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RISMEDIA, October 20, 2009—(MCT)—Google Inc. reported third-quarter gains in profit and sales that topped Wall Street estimates on Thursday, fulfilling expectations that the Internet giant would start benefiting from increased spending on online advertising. 

Google said net income for the quarter that ended in September 2009 rose to $1.64 billion, or $5.13 a share, from $1.29 billion, or $4.06 a share, in the same period last year. Net revenue for the period ended in September rose nearly 1% to $4.38 billion. Excluding special items, the company said earnings for the quarter were $5.89 a share. 

Analysts polled by Thomson Reuters had expected Google to post earnings excluding items of $5.42 a share, and $4.24 billion in net revenue. “It was a very strong quarter that justifies the big run-up in the stock over the past couple of months,” said Signal Hill analyst Todd Greenwald. 

Google Chief Executive Officer Eric Schmidt said during a conference call with analysts that, “We’re very, very happy,” adding, “The worst of the recession is clearly behind us.” 

Shares of Google rose more than 3% in late trading following the earnings release, to $547.30. 

Google said its paid clicks, or number of times users clicked on its online advertisements and generated revenue, grew 14% compared to the same period last year, and 4% compared to the prior period. However, the average price paid by advertisers per click fell 6% compared to the period last year, while increasing 5% over the prior period. Greenwald said prices paid by advertisers were “definitely a bright spot” in Google’s report, as the decline compared to last year was “a lot less than people expected.” 

Google has also sought in recent months to rein in costs. The company said general and administrative costs fell to $389.6 million in the quarter, compared to $507 million in the same period last year. Once widely known for spending lavishly on hiring and perks, Google’s effort to cut costs under Chief Financial Officer Patrick Pichette has earned praise from Wall Street. Google said it had 19,665 employees as of the end of September, compared with 19,786 in the prior quarter that ended in June. The employee count had been as high as 20,222 in December. Pichette said during the conference call that because the company anticipates better economic conditions, it will be “accelerating hiring across the organization.” Pichette declined to specify any particular goals for hiring, saying only that there is no specific quota, as “you have to find the right Googler.”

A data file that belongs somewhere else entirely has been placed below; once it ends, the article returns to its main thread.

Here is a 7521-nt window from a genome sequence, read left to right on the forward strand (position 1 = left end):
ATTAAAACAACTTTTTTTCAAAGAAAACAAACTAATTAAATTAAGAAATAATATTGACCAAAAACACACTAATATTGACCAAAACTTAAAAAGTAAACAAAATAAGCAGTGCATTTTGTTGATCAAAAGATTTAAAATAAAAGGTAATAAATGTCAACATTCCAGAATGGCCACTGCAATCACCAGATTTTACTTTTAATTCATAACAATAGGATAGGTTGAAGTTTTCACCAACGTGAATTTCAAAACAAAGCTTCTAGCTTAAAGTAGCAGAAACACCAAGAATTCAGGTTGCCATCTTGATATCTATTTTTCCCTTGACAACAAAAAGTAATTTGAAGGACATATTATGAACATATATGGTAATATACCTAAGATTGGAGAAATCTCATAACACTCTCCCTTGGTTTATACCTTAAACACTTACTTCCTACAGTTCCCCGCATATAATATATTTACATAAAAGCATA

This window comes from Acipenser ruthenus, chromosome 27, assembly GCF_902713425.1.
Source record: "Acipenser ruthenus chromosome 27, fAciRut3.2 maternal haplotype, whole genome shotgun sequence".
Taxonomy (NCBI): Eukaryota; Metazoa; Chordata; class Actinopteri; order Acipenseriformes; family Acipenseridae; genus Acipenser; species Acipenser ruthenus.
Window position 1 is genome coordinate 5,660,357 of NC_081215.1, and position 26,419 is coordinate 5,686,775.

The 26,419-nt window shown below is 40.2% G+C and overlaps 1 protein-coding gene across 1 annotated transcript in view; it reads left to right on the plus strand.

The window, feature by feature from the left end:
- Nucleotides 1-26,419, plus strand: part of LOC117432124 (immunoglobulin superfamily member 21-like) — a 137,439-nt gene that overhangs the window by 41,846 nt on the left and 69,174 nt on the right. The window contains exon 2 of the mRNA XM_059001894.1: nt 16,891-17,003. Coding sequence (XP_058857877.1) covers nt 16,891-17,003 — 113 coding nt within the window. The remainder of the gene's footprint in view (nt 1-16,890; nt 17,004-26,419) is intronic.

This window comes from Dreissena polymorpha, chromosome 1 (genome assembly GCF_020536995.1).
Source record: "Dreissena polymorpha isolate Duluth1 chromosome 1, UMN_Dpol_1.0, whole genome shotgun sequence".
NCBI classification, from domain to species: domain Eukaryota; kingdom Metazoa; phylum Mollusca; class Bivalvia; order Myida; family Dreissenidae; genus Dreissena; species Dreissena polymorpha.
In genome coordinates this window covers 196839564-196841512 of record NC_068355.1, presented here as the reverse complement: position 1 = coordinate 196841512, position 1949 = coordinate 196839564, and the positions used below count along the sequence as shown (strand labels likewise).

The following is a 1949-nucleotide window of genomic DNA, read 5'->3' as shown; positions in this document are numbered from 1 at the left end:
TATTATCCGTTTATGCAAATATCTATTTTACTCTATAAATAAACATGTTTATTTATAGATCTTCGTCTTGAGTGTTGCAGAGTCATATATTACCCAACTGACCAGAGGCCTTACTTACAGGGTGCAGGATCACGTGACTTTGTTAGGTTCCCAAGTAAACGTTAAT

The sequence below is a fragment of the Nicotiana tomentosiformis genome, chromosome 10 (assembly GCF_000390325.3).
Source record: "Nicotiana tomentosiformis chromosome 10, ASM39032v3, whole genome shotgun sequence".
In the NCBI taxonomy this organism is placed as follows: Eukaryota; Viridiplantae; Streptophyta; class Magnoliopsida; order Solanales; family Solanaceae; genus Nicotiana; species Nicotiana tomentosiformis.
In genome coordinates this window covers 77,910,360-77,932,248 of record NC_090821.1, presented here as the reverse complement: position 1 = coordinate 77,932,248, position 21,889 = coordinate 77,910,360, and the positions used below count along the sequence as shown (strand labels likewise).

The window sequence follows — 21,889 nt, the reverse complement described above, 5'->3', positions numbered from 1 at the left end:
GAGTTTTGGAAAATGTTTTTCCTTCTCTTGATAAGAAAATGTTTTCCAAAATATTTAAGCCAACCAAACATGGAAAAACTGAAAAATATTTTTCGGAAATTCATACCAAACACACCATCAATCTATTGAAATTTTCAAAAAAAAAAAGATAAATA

“We’re investing, and we’re investing heavily,” Pichette said, while noting that specific areas of investment within the company include its Google Apps business, and mobile phone services. Pichette said that searches done on mobile phones through Google grew 30% in the quarter. Meanwhile, the city of Los Angeles is reportedly considering the use of Google Apps, a set of tools including word processing and e-mail that Google sells on a subscription basis. The product is positioned as a competitor to Microsoft Corp.’s Office suite of software. Google also said it saw a strong performance from its YouTube video service in the period. Still, the company declined to specify whether or not YouTube is profitable or not. Pichette reiterated an earlier statement that the service is “on its path to profitability in the not-too-distant future.” The CFO added, “We’re monetizing more than a billion video views every week on YouTube.” Google paid $1.65 billion to acquire YouTube in 2006. 

Schmidt indicated that similarly large acquisitions are now possible amid an improving economy—but added that they won’t be frequent. In general, Schmidt said, the company seeks out smaller acquisitions. “We’re certainly looking for larger businesses to buy,” the CEO said, though “those will be relatively rare- maybe every year or two.” 

Greenwald said that while Google’s third-quarter results are encouraging, their significance for the rest of the online advertising market is uncertain. “Whether or not they’re a real barometer for the sector, we won’t know that tonight,” the analyst said. 

(c) 2009, Inc.

Distributed by McClatchy-Tribune Information Services.